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Leadership development during the winter months

Note: This is one blog post in our Season of Leadership series. Read about spring and summer, and keep an eye out for additional posts in 2024. 

As the winter chill sets in, the landscape isn’t the only thing that changes — our activities and mindsets shift, too. While summer might be the season of relaxation and outdoor pursuits, winter promotes a powerful space for planning and preparation. Whether you're starting your leadership journey, or you've been charting its course for years, the quiet of winter can be your ally in growth. Here are a few habits top leaders embrace during the winter months. 

1) Invest in Asynchronous and Self-Led Learning

During winter months, many employees take advantage of the space around and between holidays to travel and spend time with friends and family. This disruption of traditional work routines should be seen as an opportunity. Leaders should seek to support this desire to step away from the office and a more structured meeting schedule by making space for self-led and asynchronous learning opportunities.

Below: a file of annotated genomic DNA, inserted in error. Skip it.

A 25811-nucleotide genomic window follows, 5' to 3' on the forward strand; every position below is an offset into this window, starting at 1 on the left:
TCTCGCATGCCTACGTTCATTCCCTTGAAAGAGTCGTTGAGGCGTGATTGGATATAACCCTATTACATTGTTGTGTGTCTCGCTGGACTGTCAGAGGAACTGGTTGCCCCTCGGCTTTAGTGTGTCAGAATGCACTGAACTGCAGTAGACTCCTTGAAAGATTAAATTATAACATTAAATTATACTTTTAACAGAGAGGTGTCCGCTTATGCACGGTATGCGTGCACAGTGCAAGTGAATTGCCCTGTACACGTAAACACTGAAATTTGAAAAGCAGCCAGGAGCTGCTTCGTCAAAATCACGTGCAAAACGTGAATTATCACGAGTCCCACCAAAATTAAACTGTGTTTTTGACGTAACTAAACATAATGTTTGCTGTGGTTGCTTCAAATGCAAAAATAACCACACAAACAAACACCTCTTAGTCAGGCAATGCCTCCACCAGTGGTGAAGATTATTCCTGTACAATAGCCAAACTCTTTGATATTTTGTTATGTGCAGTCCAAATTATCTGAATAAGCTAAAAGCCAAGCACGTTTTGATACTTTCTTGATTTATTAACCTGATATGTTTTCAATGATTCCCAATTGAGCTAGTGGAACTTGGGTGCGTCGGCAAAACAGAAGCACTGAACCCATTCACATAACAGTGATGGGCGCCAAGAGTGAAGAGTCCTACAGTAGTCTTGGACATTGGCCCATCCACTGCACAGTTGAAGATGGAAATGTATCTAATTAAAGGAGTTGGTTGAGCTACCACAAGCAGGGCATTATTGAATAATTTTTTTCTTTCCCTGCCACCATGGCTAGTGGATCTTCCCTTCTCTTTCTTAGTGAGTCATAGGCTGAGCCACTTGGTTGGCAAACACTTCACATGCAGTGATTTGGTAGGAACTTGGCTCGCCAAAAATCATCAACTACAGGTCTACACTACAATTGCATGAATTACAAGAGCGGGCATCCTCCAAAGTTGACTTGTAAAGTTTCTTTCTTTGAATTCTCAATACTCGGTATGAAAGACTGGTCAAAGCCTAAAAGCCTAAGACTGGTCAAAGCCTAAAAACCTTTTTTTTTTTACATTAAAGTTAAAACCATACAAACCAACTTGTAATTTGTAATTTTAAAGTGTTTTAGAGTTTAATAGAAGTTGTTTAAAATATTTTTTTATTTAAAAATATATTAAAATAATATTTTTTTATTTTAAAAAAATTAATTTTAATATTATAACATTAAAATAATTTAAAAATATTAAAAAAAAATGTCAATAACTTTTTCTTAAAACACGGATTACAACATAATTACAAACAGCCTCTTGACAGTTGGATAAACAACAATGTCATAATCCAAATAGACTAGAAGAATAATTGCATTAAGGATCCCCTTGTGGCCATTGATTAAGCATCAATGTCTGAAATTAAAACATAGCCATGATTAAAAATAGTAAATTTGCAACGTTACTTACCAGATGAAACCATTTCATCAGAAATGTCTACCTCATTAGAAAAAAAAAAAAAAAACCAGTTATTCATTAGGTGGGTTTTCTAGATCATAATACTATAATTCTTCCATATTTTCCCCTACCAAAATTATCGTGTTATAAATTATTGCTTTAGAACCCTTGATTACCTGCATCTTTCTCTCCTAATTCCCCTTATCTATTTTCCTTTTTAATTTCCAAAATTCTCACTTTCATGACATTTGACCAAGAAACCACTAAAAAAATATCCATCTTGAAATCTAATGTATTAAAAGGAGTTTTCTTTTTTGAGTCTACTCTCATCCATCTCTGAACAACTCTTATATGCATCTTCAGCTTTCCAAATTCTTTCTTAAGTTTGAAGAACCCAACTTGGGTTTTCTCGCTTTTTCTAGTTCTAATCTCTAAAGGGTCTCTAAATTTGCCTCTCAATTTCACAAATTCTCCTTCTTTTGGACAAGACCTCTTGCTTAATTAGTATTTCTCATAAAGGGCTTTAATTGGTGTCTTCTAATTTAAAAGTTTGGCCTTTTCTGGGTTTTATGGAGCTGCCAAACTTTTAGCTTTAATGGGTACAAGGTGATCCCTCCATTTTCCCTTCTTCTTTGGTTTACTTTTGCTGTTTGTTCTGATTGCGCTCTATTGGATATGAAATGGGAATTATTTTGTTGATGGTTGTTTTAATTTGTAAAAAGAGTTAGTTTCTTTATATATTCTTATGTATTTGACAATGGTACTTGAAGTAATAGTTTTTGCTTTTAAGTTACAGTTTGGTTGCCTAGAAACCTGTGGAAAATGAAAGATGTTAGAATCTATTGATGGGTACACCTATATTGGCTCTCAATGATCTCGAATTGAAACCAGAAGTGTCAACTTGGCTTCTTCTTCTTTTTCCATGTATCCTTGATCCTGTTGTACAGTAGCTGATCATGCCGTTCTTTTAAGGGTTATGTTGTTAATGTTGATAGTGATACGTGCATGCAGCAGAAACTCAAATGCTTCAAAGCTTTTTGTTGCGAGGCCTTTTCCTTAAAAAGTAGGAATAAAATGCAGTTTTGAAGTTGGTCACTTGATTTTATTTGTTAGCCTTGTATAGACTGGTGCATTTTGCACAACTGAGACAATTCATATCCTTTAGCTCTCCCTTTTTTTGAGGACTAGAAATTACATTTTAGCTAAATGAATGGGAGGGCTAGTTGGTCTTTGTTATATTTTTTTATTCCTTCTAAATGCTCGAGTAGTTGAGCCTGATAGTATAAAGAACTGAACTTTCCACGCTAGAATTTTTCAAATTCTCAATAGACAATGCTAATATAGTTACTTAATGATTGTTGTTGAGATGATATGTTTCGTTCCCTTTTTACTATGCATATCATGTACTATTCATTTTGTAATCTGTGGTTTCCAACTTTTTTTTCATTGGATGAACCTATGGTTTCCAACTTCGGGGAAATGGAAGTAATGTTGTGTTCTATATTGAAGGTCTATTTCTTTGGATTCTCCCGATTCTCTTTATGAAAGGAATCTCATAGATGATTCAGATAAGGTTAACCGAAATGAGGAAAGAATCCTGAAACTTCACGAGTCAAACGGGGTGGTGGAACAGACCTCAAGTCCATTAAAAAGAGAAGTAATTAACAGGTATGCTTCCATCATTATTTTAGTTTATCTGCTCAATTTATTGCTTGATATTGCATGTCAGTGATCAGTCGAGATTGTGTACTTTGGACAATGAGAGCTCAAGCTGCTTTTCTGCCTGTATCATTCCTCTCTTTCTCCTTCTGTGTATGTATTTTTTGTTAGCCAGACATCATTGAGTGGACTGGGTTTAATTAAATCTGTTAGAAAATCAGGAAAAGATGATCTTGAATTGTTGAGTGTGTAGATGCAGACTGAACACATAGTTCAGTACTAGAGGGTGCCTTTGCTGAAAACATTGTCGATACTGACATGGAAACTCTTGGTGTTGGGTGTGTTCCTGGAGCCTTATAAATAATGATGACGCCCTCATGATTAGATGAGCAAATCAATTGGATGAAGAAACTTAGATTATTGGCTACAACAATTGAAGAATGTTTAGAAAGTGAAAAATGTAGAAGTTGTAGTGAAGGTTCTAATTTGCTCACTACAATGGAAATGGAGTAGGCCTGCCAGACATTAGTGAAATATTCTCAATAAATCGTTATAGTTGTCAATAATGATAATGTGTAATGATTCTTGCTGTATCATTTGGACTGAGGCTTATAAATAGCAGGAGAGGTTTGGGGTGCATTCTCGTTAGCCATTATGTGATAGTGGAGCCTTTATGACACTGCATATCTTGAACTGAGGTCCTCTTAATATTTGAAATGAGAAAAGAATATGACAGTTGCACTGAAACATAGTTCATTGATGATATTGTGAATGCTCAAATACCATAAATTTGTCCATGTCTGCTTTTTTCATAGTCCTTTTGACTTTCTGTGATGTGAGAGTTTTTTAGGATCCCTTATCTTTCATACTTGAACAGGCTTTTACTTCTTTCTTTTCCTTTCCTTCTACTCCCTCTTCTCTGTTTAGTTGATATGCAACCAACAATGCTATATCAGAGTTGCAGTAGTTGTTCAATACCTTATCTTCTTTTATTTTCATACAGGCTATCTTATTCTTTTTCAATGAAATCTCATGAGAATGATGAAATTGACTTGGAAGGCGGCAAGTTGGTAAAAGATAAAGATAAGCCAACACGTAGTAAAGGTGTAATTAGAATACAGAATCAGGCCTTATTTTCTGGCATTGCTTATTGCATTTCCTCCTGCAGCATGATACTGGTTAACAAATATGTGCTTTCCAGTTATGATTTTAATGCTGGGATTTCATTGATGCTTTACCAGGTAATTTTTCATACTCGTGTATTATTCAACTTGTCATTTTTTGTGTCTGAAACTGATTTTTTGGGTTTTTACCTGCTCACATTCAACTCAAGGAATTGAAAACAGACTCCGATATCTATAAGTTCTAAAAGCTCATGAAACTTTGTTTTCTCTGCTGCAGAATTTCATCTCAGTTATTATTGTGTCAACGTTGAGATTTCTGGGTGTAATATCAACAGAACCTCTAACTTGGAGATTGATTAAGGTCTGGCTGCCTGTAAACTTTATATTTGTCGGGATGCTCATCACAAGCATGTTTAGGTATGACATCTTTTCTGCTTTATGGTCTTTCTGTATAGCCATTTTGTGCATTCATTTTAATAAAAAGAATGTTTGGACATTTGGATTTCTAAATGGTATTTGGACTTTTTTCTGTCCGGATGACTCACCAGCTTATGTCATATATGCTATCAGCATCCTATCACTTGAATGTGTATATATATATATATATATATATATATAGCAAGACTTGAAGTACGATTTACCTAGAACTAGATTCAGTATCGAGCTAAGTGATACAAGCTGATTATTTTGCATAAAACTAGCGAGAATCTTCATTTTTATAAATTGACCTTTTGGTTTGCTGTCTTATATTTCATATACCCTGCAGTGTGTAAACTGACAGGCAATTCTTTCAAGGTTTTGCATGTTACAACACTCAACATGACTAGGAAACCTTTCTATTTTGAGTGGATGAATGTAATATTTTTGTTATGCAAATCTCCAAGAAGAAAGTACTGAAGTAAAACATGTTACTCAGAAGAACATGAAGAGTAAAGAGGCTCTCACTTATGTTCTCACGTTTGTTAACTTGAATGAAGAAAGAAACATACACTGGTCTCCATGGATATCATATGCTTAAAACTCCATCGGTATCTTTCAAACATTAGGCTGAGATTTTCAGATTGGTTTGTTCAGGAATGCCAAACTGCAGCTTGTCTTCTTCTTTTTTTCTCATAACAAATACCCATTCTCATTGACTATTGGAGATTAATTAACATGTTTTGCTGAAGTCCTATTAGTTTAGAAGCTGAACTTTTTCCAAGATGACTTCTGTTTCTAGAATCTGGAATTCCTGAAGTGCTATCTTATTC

Asynchronous learning ensures employees can continue professional development while maintaining valuable work-life balance. Time away can be equally powerful as the time spent with our teams. By encouraging self-directed learning, organizations help build a more adaptable and resilient workforce. Employees learn to manage their development and adapt to new information and skills, including the use of digital platforms, which is crucial in today's rapidly changing business environment.

Leaders can cultivate a culture of continuous improvement and lifelong learning by integrating learning into the organization’s fabric, especially during times like winter when there might be a natural slowdown in business activities. 

2) Take Advantage of Leadership Development Opportunities

This opportunity extends not only to your people but to you as a leader. There are several things a leader can do to grow themselves during the slower winter months.